The war had begun over the opium traffic, but English victory did not actually result in its legalization.


The war provided an opportunity to force China to abandon its traditional tributary diplomacy an deal with Western nations on their own terms.



According to the mostİ favored nation clause, any concession granted by China to one country automatically extended to other treaty signatories as well.


The initial response of the Ch'ing held that all concessions should be resisted as appeasement would bleed China dry.


The barbarians should be kept at length so that China could study the West and rebuild its economy and militaries and eventually expel the foreigners altogether.


Yet conservatives realized that to study and emulate the West, China's own cultural standards would be jeopardized.


If scientists and scholars were encouraged to command the empires defenses what role would be left for Confucian ritualists andclassical scholars.


The influence of the conservatives won out and China postponed acquiring Western military technologies and techniques until it was far too late to resist Imperialism.


The war did have major social effects, provoking a wave of disorder in southeastern China that continued to swell even after the treaty was signed.


Triad secret societies recruited widely in the midİ1840's while the British navy drove pirates away from the coast and up the rivers into the highlands above the Canton delta.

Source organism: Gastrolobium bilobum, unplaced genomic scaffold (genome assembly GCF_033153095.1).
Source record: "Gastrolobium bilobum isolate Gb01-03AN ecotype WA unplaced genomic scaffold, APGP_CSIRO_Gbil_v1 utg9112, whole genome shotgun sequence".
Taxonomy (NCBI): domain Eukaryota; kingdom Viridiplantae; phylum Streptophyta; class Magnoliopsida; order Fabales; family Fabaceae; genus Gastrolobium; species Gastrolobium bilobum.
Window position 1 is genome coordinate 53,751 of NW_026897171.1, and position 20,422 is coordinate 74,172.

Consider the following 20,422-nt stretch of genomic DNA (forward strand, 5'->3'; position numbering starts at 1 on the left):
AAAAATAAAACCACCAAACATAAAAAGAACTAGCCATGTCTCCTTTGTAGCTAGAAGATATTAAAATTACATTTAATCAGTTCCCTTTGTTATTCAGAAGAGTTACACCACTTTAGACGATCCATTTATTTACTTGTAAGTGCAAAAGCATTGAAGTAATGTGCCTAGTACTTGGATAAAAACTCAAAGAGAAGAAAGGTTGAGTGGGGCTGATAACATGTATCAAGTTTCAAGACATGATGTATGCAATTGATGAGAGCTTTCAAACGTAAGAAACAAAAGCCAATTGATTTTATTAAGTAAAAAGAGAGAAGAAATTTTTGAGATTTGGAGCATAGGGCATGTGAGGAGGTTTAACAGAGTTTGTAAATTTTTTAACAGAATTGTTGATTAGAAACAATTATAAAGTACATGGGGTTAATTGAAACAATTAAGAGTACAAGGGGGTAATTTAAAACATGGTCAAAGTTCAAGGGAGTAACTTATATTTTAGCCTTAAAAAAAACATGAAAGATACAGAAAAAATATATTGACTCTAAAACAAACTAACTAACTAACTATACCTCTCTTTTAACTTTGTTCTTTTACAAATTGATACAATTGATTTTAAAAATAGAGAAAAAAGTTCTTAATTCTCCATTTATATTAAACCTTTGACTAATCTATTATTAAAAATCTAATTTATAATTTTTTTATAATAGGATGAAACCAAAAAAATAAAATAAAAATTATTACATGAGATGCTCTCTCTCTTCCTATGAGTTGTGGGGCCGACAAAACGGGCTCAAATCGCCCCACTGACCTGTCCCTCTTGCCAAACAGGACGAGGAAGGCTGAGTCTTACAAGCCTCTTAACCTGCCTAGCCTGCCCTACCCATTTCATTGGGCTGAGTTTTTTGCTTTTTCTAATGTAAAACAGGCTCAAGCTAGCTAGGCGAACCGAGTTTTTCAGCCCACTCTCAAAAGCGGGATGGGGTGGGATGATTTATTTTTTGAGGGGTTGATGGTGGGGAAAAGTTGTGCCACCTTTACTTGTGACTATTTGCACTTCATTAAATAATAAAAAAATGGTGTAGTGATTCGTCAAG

There were many psychological effects of the war.


China could no longer be regarded as the Middle Kingdom, it was no longer the center of the universe, England and Europe was.


The Cantonese had watched the gunboat Nemesis command all the water ways, and sink Chinese warships with impunity.


Most hated the West but at the same time felt its influence overpowering enough to consider its new and alien doctrines and ideologies.


Among the group susceptible to Western influence and especially Christianity were the Hakkas, northern Chinese immigrants in the south who were the object of discrimination.


The Hakka were a very literate people who in return for the discrimination they received feuded with the peoples of the south.


During the 1850's these communal wars took the lives of hundreds of thousands of people.


The Hakka's also played an instrumental role in the Taiping Revolution for they formed the core cadre of the revolution and it was the Hakka visionary Hung Hsiuİch'uan whose mystic revelations inspired a rebellion that turned into a Revolution which was the major turning point of 19th century history.